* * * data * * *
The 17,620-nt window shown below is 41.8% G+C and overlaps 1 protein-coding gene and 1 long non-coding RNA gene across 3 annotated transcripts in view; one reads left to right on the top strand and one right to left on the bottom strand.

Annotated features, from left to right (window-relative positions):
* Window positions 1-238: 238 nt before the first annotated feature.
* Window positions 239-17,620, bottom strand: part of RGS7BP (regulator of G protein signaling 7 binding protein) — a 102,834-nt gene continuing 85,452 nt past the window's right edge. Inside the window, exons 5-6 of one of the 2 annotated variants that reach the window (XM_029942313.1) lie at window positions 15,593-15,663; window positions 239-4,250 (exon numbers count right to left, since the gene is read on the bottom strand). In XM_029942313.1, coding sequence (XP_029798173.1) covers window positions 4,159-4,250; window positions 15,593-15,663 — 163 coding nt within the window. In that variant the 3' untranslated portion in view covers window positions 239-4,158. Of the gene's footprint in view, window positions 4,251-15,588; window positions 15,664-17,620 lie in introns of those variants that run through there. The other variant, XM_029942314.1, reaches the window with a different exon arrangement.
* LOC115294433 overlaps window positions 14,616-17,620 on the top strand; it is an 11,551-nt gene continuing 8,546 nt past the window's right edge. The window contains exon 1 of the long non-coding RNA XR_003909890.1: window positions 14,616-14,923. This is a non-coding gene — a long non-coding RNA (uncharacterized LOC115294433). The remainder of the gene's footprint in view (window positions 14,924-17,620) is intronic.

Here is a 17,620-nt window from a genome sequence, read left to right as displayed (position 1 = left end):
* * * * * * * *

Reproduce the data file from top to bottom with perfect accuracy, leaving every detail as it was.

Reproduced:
The 17,620-nt window shown below is 41.8% G+C and overlaps 1 protein-coding gene and 1 long non-coding RNA gene across 3 annotated transcripts in view; one reads left to right on the top strand and one right to left on the bottom strand.

Annotated features, from left to right (window-relative positions):
* Window positions 1-238: 238 nt before the first annotated feature.
* Window positions 239-17,620, bottom strand: part of RGS7BP (regulator of G protein signaling 7 binding protein) — a 102,834-nt gene continuing 85,452 nt past the window's right edge. Inside the window, exons 5-6 of one of the 2 annotated variants that reach the window (XM_029942313.1) lie at window positions 15,593-15,663; window positions 239-4,250 (exon numbers count right to left, since the gene is read on the bottom strand). In XM_029942313.1, coding sequence (XP_029798173.1) covers window positions 4,159-4,250; window positions 15,593-15,663 — 163 coding nt within the window. In that variant the 3' untranslated portion in view covers window positions 239-4,158. Of the gene's footprint in view, window positions 4,251-15,588; window positions 15,664-17,620 lie in introns of those variants that run through there. The other variant, XM_029942314.1, reaches the window with a different exon arrangement.
* LOC115294433 overlaps window positions 14,616-17,620 on the top strand; it is an 11,551-nt gene continuing 8,546 nt past the window's right edge. The window contains exon 1 of the long non-coding RNA XR_003909890.1: window positions 14,616-14,923. This is a non-coding gene — a long non-coding RNA (uncharacterized LOC115294433). The remainder of the gene's footprint in view (window positions 14,924-17,620) is intronic.

Here is a 17,620-nt window from a genome sequence, read left to right as displayed (position 1 = left end):